Relatives of victims of the Christchurch mosque massacre have pleaded with the judge at the killer’s sentencing hearing to make sure he is never freed.

On the third day of the hearing, Brenton Tarrant was described as a coward, weak and a heinous terrorist. He will hear his fate on Thursday.

The 29-year-old Australian has admitted killing 51 men, women and children while they prayed at two city mosques last year.

Tarrant has also pleaded guilty to the attempted murder of a further 40 worshippers, and a charge of terrorism.

The day was once again dominated by heartfelt and emotional Victim Impact Statements. Tarrant showed little emotion as he listened to the testimony.

Aden Diriye’s young son was shot dead in the massacre. His statement was read by his other son Abdiramen Ibrahim. In it he said: “This terrorist killed my beloved three-year-old son, and to me it is as though you have killed the whole of New Zealand.”

He described of how his young boy played in the mosque and was adored by everyone there, and at home how he would run around pretending to be a cop and wear a police uniform.

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Mr Diriye looked Tarrant directly in the eye, as his words were read to the court: “Know that true justice is waiting for you in the next life and that will be far more severe.”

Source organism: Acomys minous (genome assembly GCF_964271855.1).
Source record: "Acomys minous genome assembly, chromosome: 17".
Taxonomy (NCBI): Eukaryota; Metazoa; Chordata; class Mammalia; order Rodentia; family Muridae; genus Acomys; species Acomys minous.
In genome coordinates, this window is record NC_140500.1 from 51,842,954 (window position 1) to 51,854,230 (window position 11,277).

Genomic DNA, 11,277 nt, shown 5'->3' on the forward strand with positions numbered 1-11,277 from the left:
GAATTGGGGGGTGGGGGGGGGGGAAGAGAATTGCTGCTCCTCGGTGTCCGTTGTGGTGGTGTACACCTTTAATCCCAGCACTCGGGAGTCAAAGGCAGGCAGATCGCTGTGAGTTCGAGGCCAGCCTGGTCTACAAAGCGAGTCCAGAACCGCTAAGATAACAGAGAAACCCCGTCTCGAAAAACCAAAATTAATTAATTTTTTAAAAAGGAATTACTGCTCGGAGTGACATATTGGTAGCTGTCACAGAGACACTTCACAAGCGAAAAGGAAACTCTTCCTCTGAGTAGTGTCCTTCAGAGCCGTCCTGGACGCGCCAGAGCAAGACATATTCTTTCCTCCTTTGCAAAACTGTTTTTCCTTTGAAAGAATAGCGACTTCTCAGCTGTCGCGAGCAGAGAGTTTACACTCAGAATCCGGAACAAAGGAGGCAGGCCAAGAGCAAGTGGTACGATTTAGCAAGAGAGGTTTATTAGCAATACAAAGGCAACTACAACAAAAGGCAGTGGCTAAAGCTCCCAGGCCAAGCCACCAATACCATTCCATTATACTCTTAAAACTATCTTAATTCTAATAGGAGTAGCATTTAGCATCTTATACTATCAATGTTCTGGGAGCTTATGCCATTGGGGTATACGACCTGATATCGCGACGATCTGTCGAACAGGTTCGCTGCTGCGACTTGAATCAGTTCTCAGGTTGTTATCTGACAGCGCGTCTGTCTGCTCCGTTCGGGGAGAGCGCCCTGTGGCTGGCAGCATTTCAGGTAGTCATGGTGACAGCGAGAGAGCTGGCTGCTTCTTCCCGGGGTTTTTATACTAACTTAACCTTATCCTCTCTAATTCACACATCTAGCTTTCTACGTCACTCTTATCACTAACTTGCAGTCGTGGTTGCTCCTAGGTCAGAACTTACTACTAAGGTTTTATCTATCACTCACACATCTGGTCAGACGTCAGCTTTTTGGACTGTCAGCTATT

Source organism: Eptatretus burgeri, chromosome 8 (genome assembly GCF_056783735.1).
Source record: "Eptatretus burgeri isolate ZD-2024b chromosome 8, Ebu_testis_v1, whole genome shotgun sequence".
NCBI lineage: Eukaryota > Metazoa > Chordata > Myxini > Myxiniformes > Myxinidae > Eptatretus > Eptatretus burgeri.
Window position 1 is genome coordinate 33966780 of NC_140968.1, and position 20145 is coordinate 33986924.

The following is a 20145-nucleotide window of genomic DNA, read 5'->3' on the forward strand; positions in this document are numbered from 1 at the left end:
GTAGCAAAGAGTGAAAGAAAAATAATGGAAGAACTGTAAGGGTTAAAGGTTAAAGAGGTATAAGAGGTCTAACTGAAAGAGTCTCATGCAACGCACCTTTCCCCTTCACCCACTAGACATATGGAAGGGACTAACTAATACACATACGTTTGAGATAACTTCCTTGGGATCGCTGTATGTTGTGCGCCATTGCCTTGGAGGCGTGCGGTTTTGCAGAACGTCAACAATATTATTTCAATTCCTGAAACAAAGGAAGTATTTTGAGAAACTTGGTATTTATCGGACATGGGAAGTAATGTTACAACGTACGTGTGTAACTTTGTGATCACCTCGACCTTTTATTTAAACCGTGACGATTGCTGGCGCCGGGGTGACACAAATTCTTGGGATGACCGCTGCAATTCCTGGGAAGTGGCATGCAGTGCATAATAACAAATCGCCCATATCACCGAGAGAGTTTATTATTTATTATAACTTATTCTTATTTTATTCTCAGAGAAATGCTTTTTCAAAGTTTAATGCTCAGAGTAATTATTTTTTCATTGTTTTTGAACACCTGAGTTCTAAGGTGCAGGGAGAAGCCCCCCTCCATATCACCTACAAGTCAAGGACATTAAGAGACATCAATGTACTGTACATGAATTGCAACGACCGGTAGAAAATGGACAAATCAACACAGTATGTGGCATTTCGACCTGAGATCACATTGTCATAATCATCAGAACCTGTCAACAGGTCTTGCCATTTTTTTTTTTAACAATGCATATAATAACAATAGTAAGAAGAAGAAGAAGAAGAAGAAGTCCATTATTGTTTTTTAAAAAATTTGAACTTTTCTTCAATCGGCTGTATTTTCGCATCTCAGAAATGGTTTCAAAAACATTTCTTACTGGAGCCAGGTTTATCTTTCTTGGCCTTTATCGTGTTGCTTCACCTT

Ahad Nabi lost his father in the massacre
Image: Ahad Nabi lost his father in the massacre

Ahad Nabi who lost his elderly father Haji Mohemmed Daoud Nabi, also spoke directly to Tarrant. “You hurt my father, but you never took him away from me. You physically hurt him, but gifted my father with becoming a martyr.

“I do not forgive you, while you are in prison you will come to the reality that you are now in hell and only the fire awaits you.

“You father was a garbage man, you became trash of society, he is ashamed of your identity. You deserved to be buried in a landfill.

“My 71-year-old dad would have broken you in half if you had challenged him to a fight. You are weak.”

John Milne’s 14-year old son Sayyad Milne was shot in the back of his head while he knelt in prayer. “I’ve forgiven you Brenton,” he said.

“You are a terrorist, a murderer but still a man. Not a single bullet hit me, but there’s a huge hole in my heart – if you get the chance I would like you to say sorry.”

Tarrant faces a mandatory sentence of life in prison, but the high court judge, Justice Cameron Mander, has the option of sentencing Tarrant to life in prison without parole, a penalty never before used in New Zealand.